Samsung Foldable Phone: Galaxy Fold Problems Extend Beyond Bad Reviews

Media events are being pushed back. 

by James Dennin

Despite a slew of broken review units, Samsung still planned to proceed with the release of its new phone tablet hybrid, the Samsung Galaxy Fold, which was slated for Friday, April 26. In a April 18 statement to Inverse, Samsung said it would “thoroughly inspect these units” but indicated to the Wall Street Journal that “there are no changes to the plans — we are launching in the U.S. on April 26.”

Samsung’s inspections appear to have identified some cause for further concern, however. On Sunday, Reuters reported that the company had delayed two media events devoted to the Fold, one in Shanghai and one in Hong Kong. This report was followed shortly by a Wall Street Journal story reporting that the company would also be pushing back its April 26 U.S. launch by about a month.

Shortly after the Journal story broke, the company itself confirmed that it would be delaying the release of the Galaxy Fold. A new timeline for the device will be available “in the coming weeks.” Here’s the full statement from Samsung about the delay:

We recently unveiled a completely new mobile category: a smartphone using multiple new technologies and materials to create a display that is flexible enough to fold. We are encouraged by the excitement around the Galaxy Fold.
While many reviewers shared with us the vast potential they see, some also showed us how the device needs further improvements that could ensure the best possible user experience.
To fully evaluate this feedback and run further internal tests, we have decided to delay the release of the Galaxy Fold. We plan to announce the release date in the coming weeks.
Initial findings from the inspection of reported issues on the display showed that they could be associated with impact on the top and bottom exposed areas of the hinge. There was also an instance where substances found inside the device affected the display performance.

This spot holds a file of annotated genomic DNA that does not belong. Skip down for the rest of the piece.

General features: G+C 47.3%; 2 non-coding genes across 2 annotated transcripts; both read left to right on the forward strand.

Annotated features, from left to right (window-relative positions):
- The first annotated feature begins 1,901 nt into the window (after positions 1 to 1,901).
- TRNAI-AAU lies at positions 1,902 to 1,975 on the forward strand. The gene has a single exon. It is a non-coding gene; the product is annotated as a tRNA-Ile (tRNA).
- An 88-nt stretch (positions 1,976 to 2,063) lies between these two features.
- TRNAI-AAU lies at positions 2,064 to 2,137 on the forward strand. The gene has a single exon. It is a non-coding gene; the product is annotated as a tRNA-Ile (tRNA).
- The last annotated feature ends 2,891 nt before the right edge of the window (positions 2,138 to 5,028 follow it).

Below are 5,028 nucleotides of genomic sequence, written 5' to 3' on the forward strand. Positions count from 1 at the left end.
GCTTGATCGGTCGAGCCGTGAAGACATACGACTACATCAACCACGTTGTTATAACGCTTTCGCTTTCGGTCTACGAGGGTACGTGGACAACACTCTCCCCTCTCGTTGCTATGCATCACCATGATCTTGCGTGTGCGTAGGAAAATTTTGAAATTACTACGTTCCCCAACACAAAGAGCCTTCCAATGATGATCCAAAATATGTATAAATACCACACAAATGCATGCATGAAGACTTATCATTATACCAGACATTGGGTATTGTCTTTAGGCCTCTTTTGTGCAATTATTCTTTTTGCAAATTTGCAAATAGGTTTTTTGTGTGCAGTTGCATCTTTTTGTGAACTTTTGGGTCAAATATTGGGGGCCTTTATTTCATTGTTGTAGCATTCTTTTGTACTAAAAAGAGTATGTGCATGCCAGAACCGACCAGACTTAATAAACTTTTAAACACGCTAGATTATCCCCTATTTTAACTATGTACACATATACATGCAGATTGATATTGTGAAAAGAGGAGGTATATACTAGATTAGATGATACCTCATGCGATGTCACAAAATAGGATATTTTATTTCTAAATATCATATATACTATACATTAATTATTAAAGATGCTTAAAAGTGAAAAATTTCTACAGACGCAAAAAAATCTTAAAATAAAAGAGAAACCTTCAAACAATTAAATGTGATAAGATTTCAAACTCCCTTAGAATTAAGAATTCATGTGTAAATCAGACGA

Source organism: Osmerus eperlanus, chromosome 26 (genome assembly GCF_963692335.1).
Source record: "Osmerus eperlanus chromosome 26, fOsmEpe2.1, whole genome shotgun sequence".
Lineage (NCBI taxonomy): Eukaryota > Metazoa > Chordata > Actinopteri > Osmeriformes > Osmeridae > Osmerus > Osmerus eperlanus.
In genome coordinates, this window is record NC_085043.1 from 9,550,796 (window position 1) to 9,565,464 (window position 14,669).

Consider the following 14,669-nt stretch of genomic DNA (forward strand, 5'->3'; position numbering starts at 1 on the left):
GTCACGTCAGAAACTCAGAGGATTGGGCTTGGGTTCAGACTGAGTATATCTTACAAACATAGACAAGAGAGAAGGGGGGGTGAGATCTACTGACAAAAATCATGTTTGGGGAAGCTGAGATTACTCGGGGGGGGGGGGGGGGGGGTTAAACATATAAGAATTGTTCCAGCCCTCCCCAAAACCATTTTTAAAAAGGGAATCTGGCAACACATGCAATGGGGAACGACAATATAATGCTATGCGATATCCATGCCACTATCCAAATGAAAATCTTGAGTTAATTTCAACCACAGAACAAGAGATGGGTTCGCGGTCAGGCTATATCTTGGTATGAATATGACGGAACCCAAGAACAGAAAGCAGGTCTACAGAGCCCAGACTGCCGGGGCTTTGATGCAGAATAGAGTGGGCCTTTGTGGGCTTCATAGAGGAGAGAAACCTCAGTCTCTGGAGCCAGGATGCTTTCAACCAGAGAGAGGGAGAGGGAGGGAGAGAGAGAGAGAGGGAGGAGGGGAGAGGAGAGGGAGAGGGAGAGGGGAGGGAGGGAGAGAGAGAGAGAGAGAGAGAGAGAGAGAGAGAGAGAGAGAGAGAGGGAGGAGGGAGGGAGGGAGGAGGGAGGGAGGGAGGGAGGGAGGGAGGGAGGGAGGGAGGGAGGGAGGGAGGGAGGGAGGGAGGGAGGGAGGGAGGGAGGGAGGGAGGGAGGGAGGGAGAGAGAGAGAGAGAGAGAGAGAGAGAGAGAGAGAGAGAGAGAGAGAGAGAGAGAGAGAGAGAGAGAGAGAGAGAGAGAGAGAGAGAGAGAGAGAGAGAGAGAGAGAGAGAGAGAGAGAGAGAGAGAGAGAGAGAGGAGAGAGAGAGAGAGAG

We will take measures to strengthen the display protection. We will also enhance the guidance on care and use of the display including the protective layer so that our customers get the most out of their Galaxy Fold.
We value the trust our customers place in us and they are always our top priority. Samsung is committed to working closely with customers and partners to move the industry forward. We want to thank them for their patience and understanding.”

The Galaxy Fold was on display for the first moment's of Samsung's Unpacked. 


Until recently, it looked like Samsung might have been able to pull of Friday’s launch, despite several reports from some of the world’s most influential tech reviewers that their units had already broken. Inverse spoke to several pre-order customers about broken units who said they had no intention of requesting refunds and, if anything, viewed the scandal as something of a positive. By bringing to light the most likely point of confusion among consumers, pre-order customers argued, the broken units may end up benefitting the Fold in the long run.

“Happy that the whole ‘protective film’ issue was discovered ahead of release,” one customer said. “I can totally see myself pull[ing] that screen protector off because that’s what I have the habit of doing with buying phones.”

Some of the initial reviews were also shockingly positive. Dieter Bohn, the executive editor of The Verge, said that he has “never used a device with this many problems that I have liked this much.”

It does look like the Fold’s problems extent beyond consumer warnings about its deceptive screen protector. The company’s explanation for the ruptured displays — and that they “could be associated with impact on the top and bottom exposed areas of the hinge” — suggests that one of the Fold’s key innovations, the system of interlocking hinges that allow the Fold to fold, needs further refining.

Samsung’s Galaxy Fold was geared to be the first experimental smartphone design to make it to market. Other companies have showcased next-gen smartphone concepts, including screens that unfurl like scrolls and other folding handsets that alternate between tablet and handset-sized displays. But these devices have not yet made it to market.

When it does launch, Samsung’s Galaxy Fold will start at $1,980. If you’ve signed up to pre-order the device, we’d love to hear from you.

This story has been updated to include comment from Samsung.